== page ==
^{2}= 4x^{2}Thus, f(g(x)) = f(4x

^{2}) = 4x^{2}+ 2Now for g(f(x))

Given, f(x) = x + 2

Thus, g(f(x)) = (2(x+2))

^{2}= (2x + 4)^{2}⇒ g(f(x)) = 4x

^{2}+ 16 + 8x

## Finding Composite Function From Graph

If the functions are not given algebraically and only their graphical value is given then also they can be easily calculated using the graphs given.

To find the composite function of two functions f(x) and g(x) whose graphs are given, then (x, y) is a point on a function f(x) then f(x) = y. We can find f(g(a)) (i.e., f(g(x)) at x = a) using the above information.

** Step 1:** Firstly find g(a) i.e., the y-coordinate the on the graph of g(x) at x = a

** Step 2:** Now find f(g(a)) i.e., the y-coordinate on the graph of f(x) at x = g(a))

This can be understood using the image discussed below,

## Finding Composite Function From Table

Composite function or composition of function can also be easily calculated using the table in which the values of the function corresponding to a given input value are given. Let’s find the composite function using the table given below,

**Example: From the following tables of f(x) and g(x), find g(f(1)).**

**For f(x) the table is,**

x | f(x) |
---|---|

1 | 3 |

2 | 4 |

3 | 5 |

**For g(x) the table is,**

x | g(x) |
---|---|

1 | 1 |

2 | 4 |

3 | 9 |

**Solution:**

f(1) = 3 (from the first table)

g(f(1)) = g(3)

Now using the second table we can get the above value.

g(3) = 9

Thus, the required solution for g(f(1)) is 9

## Function Composition with Itself (Self Composition)

We can also compose a function with itself and it is called a self-composite function. For any given function f(x) the function composition with itself is f(f(x)) it is also defined as (f∘f)(x). Now,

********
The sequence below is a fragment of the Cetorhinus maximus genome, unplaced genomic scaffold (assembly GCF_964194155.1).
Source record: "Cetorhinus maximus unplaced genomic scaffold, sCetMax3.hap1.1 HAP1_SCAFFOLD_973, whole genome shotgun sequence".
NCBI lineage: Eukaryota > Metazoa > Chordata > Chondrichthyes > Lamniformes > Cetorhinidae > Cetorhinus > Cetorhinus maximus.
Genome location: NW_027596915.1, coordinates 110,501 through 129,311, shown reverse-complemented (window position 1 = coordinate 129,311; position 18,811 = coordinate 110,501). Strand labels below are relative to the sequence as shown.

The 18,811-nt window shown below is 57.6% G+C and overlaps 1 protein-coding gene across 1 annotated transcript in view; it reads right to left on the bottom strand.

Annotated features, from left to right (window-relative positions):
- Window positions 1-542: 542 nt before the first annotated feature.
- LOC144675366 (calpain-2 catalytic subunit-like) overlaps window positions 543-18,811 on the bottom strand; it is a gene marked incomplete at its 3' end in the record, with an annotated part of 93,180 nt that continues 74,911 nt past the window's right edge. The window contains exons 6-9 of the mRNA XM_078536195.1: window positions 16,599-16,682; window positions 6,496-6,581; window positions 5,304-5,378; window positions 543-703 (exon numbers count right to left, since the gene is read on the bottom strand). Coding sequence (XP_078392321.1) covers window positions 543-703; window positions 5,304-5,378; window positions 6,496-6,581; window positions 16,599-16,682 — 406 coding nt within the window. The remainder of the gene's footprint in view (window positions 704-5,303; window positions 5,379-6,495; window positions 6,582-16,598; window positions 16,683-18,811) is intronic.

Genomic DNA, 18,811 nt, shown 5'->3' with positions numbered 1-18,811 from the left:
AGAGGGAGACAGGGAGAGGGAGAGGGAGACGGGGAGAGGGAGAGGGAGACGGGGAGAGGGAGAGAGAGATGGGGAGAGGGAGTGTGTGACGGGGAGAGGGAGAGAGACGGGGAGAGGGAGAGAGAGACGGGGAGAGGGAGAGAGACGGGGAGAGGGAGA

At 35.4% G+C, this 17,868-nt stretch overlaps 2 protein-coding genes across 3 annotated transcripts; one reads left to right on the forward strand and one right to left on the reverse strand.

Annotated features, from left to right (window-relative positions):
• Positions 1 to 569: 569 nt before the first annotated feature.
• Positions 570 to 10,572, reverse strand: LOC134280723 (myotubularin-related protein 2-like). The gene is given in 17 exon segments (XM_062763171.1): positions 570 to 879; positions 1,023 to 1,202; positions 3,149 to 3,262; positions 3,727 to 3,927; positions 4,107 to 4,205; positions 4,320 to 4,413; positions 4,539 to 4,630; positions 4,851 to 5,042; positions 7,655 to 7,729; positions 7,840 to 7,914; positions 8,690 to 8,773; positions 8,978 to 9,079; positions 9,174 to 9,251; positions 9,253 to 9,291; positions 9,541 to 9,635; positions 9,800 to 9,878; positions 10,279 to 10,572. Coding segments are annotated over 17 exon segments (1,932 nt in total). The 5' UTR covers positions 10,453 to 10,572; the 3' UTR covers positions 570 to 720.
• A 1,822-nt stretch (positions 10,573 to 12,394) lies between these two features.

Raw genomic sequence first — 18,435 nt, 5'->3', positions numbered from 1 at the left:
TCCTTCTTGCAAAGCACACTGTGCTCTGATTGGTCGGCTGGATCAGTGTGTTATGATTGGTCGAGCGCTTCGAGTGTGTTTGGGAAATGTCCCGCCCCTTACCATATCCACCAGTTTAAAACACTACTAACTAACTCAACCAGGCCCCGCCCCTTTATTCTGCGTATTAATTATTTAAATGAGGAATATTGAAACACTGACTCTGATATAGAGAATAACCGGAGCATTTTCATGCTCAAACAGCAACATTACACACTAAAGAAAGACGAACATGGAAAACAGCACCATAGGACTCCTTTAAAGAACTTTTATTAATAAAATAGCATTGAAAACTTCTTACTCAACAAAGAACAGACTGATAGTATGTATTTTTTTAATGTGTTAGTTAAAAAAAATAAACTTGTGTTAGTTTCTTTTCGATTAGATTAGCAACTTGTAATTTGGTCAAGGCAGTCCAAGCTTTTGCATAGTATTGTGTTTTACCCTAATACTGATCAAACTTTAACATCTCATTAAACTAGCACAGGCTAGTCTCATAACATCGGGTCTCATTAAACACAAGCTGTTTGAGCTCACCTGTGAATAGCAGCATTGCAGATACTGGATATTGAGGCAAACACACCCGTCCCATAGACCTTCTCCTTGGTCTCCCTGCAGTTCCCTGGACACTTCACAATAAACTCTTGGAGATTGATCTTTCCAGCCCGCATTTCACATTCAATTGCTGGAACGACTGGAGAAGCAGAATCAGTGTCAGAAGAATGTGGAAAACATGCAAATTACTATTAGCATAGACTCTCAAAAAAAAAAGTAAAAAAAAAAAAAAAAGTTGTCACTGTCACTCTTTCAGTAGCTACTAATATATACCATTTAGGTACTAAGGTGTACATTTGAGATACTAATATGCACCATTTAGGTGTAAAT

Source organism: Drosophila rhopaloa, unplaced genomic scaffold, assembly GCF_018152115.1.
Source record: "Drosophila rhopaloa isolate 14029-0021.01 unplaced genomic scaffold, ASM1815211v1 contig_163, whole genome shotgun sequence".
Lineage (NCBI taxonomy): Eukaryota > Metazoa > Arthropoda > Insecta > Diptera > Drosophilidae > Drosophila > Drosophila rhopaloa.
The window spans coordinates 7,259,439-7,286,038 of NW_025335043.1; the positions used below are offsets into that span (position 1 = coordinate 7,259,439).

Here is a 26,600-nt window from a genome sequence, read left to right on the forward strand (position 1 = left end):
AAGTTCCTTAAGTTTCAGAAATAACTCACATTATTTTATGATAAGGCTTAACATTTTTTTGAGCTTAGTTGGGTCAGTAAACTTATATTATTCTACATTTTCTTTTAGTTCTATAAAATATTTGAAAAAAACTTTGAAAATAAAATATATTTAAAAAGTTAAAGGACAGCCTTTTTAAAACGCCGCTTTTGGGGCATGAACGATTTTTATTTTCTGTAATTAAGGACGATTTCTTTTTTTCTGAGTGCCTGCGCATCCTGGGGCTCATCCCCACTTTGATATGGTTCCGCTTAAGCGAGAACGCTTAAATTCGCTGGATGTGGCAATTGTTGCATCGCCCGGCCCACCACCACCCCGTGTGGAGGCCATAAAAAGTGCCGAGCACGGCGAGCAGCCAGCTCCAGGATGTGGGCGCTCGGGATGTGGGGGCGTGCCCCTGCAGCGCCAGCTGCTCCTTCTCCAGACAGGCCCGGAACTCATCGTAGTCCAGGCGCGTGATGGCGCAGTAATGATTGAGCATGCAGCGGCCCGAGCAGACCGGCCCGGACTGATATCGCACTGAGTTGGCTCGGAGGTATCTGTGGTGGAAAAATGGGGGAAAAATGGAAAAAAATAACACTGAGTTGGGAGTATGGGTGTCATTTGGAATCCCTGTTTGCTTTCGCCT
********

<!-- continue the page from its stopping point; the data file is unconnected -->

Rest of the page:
(f∘f)(x) = f(f(x))

It can be better understood with the help of an example

**Example: If f(x) = x**^{3}**, then find (f∘f)(x).**

**Solution:**

Given: f(x) = x

^{3}(f∘f)(x) = f(f(x))

= f (x^{3})

= (x^{3})^{3}(f∘f)(x) = x

^{6}

**Domain and Range of Composition of Functions**

**Domain and Range of Composition of Functions**

It is not possible to compose any two functions, some functions cannot be composed together, for example, let’s say f(x) = ln(x) and g(x) = -x. If we try to compose f(g(x)), it is not possible for the positive value of x, as the logarithmic function cannot take negative input values, so f(g(x)) is not possible. So, there are certain things that should be kept in mind while deciding on composing the function.

So before composing any two functions first we have to find the domain and range of the function.

### Domain of Composite Functions

For any function f(x) and g(x) defined as g: X → Y and f: Y → Z then f(g(x)) is defined as f∘g: X → Z. i.e., the domain of f ∘ g is X and the range is Z.

If the functions are defined algebraically then also we can easily define their domain. To find the domain of the composite function use the following steps. If we have to find the domain of f(g(x))

Firstly we will find the domain of the inner function g(x)Step 1:

Then we find the domain of the function obtained by finding f(g(x))Step 2:

Now the intersection of the domain of g(x) and the domain of f(g(x)) is the domain of f(g(x))Step 3:

### Range of Composite Functions

The range of the composite function does not get affected by the inner function it only depends on the outer function and we can easily find the range of the composite function using normal methods.

We can easily understand these concepts with the help of the following example.

**Example: Find the domain and range of f(g(x)) when f(x) = x+2 and g(x) = x**^{2}**.**

**Solution:**

For f(g(x)),

The inner function is g(x) and its domain is A = R

Now f(g(x)) = f(x

^{2})f(g(x)) = x

^{2}+ 2The domain of x

^{2}+ 2 is R (say B)Now the intersection of A and B is the domain of f(g(x))

Domain of f(g(x)) = A∩B = R

The range of f(g(x)) is the range of x

^{2}+ 2Now the range is [2, ∞)

## Properties of Composition of Function

There are various properties of the composition of function, some of those properties are: